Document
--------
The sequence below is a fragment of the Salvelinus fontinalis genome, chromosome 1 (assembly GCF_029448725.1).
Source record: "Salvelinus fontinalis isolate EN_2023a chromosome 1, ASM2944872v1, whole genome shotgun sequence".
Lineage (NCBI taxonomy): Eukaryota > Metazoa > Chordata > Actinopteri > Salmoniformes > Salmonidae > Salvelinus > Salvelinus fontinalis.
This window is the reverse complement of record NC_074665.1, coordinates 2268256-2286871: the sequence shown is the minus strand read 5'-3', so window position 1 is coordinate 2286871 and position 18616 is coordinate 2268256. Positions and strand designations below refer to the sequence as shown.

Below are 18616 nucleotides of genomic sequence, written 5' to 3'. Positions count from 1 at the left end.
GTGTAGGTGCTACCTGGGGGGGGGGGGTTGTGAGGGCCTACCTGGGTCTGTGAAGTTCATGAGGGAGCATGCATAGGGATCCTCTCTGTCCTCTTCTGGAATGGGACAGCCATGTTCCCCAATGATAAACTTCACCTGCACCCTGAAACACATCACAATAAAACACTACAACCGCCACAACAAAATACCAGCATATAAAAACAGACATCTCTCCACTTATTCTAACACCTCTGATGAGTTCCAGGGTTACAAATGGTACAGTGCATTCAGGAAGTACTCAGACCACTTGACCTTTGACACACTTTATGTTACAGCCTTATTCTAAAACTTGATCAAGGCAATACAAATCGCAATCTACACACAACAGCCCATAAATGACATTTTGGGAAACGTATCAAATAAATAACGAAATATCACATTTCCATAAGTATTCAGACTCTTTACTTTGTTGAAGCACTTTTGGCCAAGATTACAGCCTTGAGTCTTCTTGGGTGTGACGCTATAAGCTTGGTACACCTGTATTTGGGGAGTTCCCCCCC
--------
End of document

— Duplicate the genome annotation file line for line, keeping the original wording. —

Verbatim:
The sequence below is a fragment of the Salvelinus fontinalis genome, chromosome 1 (assembly GCF_029448725.1).
Source record: "Salvelinus fontinalis isolate EN_2023a chromosome 1, ASM2944872v1, whole genome shotgun sequence".
Lineage (NCBI taxonomy): Eukaryota > Metazoa > Chordata > Actinopteri > Salmoniformes > Salmonidae > Salvelinus > Salvelinus fontinalis.
This window is the reverse complement of record NC_074665.1, coordinates 2268256-2286871: the sequence shown is the minus strand read 5'-3', so window position 1 is coordinate 2286871 and position 18616 is coordinate 2268256. Positions and strand designations below refer to the sequence as shown.

Below are 18616 nucleotides of genomic sequence, written 5' to 3'. Positions count from 1 at the left end.
GTGTAGGTGCTACCTGGGGGGGGGGGGTTGTGAGGGCCTACCTGGGTCTGTGAAGTTCATGAGGGAGCATGCATAGGGATCCTCTCTGTCCTCTTCTGGAATGGGACAGCCATGTTCCCCAATGATAAACTTCACCTGCACCCTGAAACACATCACAATAAAACACTACAACCGCCACAACAAAATACCAGCATATAAAAACAGACATCTCTCCACTTATTCTAACACCTCTGATGAGTTCCAGGGTTACAAATGGTACAGTGCATTCAGGAAGTACTCAGACCACTTGACCTTTGACACACTTTATGTTACAGCCTTATTCTAAAACTTGATCAAGGCAATACAAATCGCAATCTACACACAACAGCCCATAAATGACATTTTGGGAAACGTATCAAATAAATAACGAAATATCACATTTCCATAAGTATTCAGACTCTTTACTTTGTTGAAGCACTTTTGGCCAAGATTACAGCCTTGAGTCTTCTTGGGTGTGACGCTATAAGCTTGGTACACCTGTATTTGGGGAGTTCCCCCCC